Urban Studies
Featured Items
Biopolis: Patrick Geddes and the City of Life
Patrick Geddes and the City of Life
Hardcover      ISBN: 0262232111
Winner in the 2003 AAUP Book, Jacket, and Journal Competition in the Scholarly Illustrated category. The Scottish urbanist and biologist Patrick Geddes (1854-1932) is perhaps best known for introducing the concept of "region" to architecture and planning. At the turn of the twentieth century, he was one of the strongest advocates of town planning and an active participant in debates about the future of the city. He was arguably the first planner to recognize the importance of historic city centers, and his renewal work in Edinburgh's Old Town is visible and impressive to this day. Geddes's famous analytical triad
After the City, This: Is How We Live
After the City, This
Is How We Live
Paperback      ISBN: 0976316641
The Lost City: Discovering the Forgotten Virtues of Community in the Chicago of the 1950s
The Lost City
Discovering the Forgotten Virtues of Community in the Chicago of the 1950s
Hardcover      ISBN: 0465041922
Profiling the 1950s in America as a period of community during which people knew clear expectations and accepted their limits, a cultural history attributes the loss of this community to the baby-boomer generation's 1960s rejection of authority.
Pedal Power: The Quiet Rise of the Bicycle in American Public Life
Pedal Power
The Quiet Rise of the Bicycle in American Public Life
Paperback      ISBN: 1594514631
This book examines the surging national interest in bike-friendly public policies and argues that this growth is likely to escalate. Currents in U.S. culture that have supported the dominance of the car are edging toward exhaustion. At the same time, other factors including congestion, contentious and unreliable energy resources, rising pollution, and global warming support the expansion of the bike's use. A surprising array of political organizations, visionary politicians, and colorful individuals powers this movement.
Paperback      ISBN: 0345404114
A true story of friendship, revenge, and ambiguous justice centers on four men who, as teenagers in an upstate New York reform school, were brutalized by guards, one of whom crosses their path years later
Paperback      ISBN: 0375727752
A coming-of-age memoir of a white boy growing up in predominantly African-American and Latino housing projects on New York's Lower East Side reveals how race and class were pivotal factors in his life. Reprint. 50,000 first printing.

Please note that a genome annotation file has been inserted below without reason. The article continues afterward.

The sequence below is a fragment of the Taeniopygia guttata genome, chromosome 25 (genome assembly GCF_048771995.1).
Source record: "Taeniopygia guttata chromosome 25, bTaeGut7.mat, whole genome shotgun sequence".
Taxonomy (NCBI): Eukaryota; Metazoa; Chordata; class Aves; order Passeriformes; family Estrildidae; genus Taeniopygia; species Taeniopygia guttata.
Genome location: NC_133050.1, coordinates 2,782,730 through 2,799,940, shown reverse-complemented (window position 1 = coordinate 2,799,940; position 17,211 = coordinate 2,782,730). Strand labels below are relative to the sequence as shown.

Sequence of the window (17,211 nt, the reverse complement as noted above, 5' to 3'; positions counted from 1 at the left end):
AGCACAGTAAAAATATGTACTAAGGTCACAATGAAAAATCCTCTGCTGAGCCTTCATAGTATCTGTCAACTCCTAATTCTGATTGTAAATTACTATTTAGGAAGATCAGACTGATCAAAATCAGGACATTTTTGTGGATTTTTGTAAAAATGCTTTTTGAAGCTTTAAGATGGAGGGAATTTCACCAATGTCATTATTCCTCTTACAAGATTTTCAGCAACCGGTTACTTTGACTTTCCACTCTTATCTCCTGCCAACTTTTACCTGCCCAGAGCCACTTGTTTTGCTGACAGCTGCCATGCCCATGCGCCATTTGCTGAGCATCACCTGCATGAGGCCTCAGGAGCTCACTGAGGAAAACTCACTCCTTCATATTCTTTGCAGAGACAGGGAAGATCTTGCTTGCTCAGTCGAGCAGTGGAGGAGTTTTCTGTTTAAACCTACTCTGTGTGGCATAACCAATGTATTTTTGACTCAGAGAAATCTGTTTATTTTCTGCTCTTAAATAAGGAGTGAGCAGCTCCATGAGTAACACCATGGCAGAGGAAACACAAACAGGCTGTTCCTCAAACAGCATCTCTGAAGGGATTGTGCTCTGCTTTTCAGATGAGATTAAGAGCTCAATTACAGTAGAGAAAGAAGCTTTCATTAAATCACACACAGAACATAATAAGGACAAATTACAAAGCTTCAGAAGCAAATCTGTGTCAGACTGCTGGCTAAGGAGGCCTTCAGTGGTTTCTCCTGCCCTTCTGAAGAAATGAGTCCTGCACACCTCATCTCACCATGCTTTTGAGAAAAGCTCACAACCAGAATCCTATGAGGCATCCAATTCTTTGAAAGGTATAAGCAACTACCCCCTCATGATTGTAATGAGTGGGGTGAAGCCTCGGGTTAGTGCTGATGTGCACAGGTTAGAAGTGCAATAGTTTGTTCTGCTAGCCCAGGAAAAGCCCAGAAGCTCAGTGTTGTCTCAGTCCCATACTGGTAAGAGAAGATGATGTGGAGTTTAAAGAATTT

Limits of the City
Limits of the City
Paperback      ISBN: 0920057640
"City air makes people free." With this adage Murray Bookchin begins a remarkable essay on the evolution of urbanism. With a wealth of learning and a depth of passion, Bookchin convincingly argues that there was once a human and progressive tradition of urban life, and that this heritage has reached its "ultimate negation in the modern metropolis".
Society, Culture, and Urbanization
Society, Culture, and Urbanization
Hardcover      ISBN: 080392478x
Eisenstadt and Shachar provide new insights into the development of urban civilization. They use a comparative and historical approach to analyse early forms of urban development within preindustrial societies. After reviewing the existing theories of urbanization, the authors present a new macrosocietal and comparative theoretical approach. They analyse nine civilizations in the context of their political regimes, social processes, and cultures.
Savage Inequalities: Children in America's Schools
Savage Inequalities
Children in America's Schools
Paperback      ISBN: 0060974990
An account of the inequity in the American educational system examines the deplorable conditions in which inner-city children are educated
The Sphinx in the City: Urban Life, the Control of Disorder, and Women
The Sphinx in the City
Urban Life, the Control of Disorder, and Women
Paperback      ISBN: 0520078640
Elizabeth Wilson's elegant, provocative, and scholarly study uses fiction, essays, film, and art, as well as history and sociology, to look at some of the world's greatest cities—London, Paris, Moscow, New York, Chicago, Lusaka, and São Paulo—and presents a powerful critique of utopian planning, anti-urbanism, postmodernism, and traditional architecture. For women the city offers freedom, including sexual freedom, but also new dangers. Planners and reformers have repeatedly attempted to regulate women—and the working class and ethnic minorities—by means of grandiose, utopian plans, nearly destroying the richness of urban culture. City centers have become uninhabited business districts, the countryside suburbanized. There is danger without pleasure, consumerism without choice, safety without stimulation. What is needed is a new understanding of city life and Wilson gives us an intriguing introduction to what this might be.